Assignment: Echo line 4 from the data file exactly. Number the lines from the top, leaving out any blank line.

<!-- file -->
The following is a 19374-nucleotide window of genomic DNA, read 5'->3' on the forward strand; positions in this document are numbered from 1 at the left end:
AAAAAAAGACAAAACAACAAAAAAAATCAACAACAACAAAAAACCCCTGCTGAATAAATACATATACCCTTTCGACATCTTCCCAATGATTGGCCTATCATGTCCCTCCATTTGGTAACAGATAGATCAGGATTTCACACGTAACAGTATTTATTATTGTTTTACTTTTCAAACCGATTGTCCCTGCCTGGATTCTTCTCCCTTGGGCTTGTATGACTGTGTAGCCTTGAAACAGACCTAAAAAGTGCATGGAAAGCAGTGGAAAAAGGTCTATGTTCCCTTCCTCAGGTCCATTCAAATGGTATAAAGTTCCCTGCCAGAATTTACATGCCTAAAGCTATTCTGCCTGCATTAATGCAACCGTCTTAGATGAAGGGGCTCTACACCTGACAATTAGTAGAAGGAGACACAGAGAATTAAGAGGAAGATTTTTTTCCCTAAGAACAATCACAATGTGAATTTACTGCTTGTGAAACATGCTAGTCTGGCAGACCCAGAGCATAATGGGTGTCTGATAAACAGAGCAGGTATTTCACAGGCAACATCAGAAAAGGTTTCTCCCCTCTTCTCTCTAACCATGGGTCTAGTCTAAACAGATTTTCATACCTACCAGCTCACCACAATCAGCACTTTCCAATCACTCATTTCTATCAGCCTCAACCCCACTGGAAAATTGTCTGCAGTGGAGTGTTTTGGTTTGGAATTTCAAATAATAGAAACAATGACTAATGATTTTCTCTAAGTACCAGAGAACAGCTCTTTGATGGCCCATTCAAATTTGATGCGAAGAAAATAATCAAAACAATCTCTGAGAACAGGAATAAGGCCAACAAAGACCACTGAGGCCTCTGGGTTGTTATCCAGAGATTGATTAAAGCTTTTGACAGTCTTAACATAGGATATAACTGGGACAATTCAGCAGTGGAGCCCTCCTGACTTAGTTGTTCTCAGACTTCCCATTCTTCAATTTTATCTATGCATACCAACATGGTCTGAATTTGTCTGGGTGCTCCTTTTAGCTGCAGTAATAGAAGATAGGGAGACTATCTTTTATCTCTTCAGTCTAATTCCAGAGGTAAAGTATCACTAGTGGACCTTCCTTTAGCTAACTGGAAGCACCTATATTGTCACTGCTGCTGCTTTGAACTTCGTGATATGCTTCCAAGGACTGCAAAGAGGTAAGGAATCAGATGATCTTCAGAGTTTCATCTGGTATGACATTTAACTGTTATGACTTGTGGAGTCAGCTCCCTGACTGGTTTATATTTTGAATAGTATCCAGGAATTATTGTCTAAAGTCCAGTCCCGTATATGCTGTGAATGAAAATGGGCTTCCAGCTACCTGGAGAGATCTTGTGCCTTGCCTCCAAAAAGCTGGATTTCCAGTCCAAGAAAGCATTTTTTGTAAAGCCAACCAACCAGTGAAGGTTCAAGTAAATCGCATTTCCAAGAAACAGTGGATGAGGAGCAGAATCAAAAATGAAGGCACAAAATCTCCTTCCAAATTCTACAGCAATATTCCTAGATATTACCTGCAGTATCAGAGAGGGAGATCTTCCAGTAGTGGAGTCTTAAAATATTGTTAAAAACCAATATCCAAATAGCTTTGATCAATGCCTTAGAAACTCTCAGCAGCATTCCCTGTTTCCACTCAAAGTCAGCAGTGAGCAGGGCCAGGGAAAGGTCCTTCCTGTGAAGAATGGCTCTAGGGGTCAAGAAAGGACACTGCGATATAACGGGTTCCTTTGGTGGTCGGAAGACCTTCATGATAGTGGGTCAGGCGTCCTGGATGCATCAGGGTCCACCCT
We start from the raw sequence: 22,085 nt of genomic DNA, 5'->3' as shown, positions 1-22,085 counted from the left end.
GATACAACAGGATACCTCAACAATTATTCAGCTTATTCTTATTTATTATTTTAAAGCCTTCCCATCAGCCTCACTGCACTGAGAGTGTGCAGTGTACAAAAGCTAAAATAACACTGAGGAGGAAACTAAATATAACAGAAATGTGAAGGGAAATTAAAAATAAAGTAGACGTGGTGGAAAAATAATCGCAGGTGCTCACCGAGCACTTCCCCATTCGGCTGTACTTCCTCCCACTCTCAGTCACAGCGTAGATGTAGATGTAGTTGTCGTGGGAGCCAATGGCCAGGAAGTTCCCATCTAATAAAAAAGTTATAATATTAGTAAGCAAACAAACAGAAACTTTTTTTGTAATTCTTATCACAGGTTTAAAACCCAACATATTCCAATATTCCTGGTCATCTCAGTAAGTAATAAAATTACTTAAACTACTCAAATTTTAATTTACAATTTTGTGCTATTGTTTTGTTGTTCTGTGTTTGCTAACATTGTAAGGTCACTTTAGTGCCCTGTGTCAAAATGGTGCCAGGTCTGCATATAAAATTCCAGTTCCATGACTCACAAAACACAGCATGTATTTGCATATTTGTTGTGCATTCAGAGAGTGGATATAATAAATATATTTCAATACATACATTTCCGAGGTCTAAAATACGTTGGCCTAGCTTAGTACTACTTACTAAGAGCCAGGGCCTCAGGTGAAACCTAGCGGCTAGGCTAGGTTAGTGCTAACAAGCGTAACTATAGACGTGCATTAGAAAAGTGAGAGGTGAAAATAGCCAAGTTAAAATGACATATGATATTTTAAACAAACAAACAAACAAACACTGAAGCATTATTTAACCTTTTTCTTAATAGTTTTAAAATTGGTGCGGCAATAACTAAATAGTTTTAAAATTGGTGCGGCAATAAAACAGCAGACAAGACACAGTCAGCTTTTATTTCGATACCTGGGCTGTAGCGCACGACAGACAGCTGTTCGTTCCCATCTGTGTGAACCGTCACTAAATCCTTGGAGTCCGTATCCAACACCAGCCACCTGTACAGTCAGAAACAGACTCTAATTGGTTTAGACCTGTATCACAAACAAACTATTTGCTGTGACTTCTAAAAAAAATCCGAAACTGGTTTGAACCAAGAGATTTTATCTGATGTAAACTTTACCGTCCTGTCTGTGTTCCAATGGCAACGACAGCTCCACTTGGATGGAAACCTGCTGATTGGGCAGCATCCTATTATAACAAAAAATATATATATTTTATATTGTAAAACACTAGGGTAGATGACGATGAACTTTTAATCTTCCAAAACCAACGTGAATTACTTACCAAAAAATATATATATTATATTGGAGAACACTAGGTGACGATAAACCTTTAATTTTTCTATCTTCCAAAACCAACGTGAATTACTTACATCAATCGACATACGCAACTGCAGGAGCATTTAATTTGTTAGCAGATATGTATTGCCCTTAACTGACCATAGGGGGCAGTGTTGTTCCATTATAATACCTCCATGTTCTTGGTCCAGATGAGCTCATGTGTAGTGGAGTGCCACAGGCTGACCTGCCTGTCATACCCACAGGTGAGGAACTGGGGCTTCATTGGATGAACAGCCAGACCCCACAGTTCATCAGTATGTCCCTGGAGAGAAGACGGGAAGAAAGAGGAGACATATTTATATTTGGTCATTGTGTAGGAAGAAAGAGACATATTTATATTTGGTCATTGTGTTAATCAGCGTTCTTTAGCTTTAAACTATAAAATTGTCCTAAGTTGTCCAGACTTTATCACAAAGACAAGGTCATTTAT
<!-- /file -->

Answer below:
GATACAACAGGATACCTCAACAATTATTCAGCTTATTCTTATTTATTATTTTAAAGCCTTCCCATCAGCCTCACTGCACTGAGAGTGTGCAGTGTACAAAAGCTAAAATAACACTGAGGAGGAAACTAAATATAACAGAAATGTGAAGGGAAATTAAAAATAAAGTAGACGTGGTGGAAAAATAATCGCAGGTGCTCACCGAGCACTTCCCCATTCGGCTGTACTTCCTCCCACTCTCAGTCACAGCGTAGATGTAGATGTAGTTGTCGTGGGAGCCAATGGCCAGGAAGTTCCCATCTAATAAAAAAGTTATAATATTAGTAAGCAAACAAACAGAAACTTTTTTTGTAATTCTTATCACAGGTTTAAAACCCAACATATTCCAATATTCCTGGTCATCTCAGTAAGTAATAAAATTACTTAAACTACTCAAATTTTAATTTACAATTTTGTGCTATTGTTTTGTTGTTCTGTGTTTGCTAACATTGTAAGGTCACTTTAGTGCCCTGTGTCAAAATGGTGCCAGGTCTGCATATAAAATTCCAGTTCCATGACTCACAAAACACAGCATGTATTTGCATATTTGTTGTGCATTCAGAGAGTGGATATAATAAATATATTTCAATACATACATTTCCGAGGTCTAAAATACGTTGGCCTAGCTTAGTACTACTTACTAAGAGCCAGGGCCTCAGGTGAAACCTAGCGGCTAGGCTAGGTTAGTGCTAACAAGCGTAACTATAGACGTGCATTAGAAAAGTGAGAGGTGAAAATAGCCAAGTTAAAATGACATATGATATTTTAAACAAACAAACAAACAAACACTGAAGCATTATTTAACCTTTTTCTTAATAGTTTTAAAATTGGTGCGGCAATAACTAAATAGTTTTAAAATTGGTGCGGCAATAAAACAGCAGACAAGACACAGTCAGCTTTTATTTCGATACCTGGGCTGTAGCGCACGACAGACAGCTGTTCGTTCCCATCTGTGTGAACCGTCACTAAATCCTTGGAGTCCGTATCCAACACCAGCCACCTGTACAGTCAGAAACAGACTCTAATTGGTTTAGACCTGTATCACAAACAAACTATTTGCTGTGACTTCTAAAAAAAATCCGAAACTGGTTTGAACCAAGAGATTTTATCTGATGTAAACTTTACCGTCCTGTCTGTGTTCCAATGGCAACGACAGCTCCACTTGGATGGAAACCTGCTGATTGGGCAGCATCCTATTATAACAAAAAATATATATATTTTATATTGTAAAACACTAGGGTAGATGACGATGAACTTTTAATCTTCCAAAACCAACGTGAATTACTTACCAAAAAATATATATATTATATTGGAGAACACTAGGTGACGATAAACCTTTAATTTTTCTATCTTCCAAAACCAACGTGAATTACTTACATCAATCGACATACGCAACTGCAGGAGCATTTAATTTGTTAGCAGATATGTATTGCCCTTAACTGACCATAGGGGGCAGTGTTGTTCCATTATAATACCTCCATGTTCTTGGTCCAGATGAGCTCATGTGTAGTGGAGTGCCACAGGCTGACCTGCCTGTCATACCCACAGGTGAGGAACTGGGGCTTCATTGGATGAACAGCCAGACCCCACAGTTCATCAGTATGTCCCTGGAGAGAAGACGGGAAGAAAGAGGAGACATATTTATATTTGGTCATTGTGTAGGAAGAAAGAGACATATTTATATTTGGTCATTGTGTTAATCAGCGTTCTTTAGCTTTAAACTATAAAATTGTCCTAAGTTGTCCAGACTTTATCACAAAGACAAGGTCATTTAT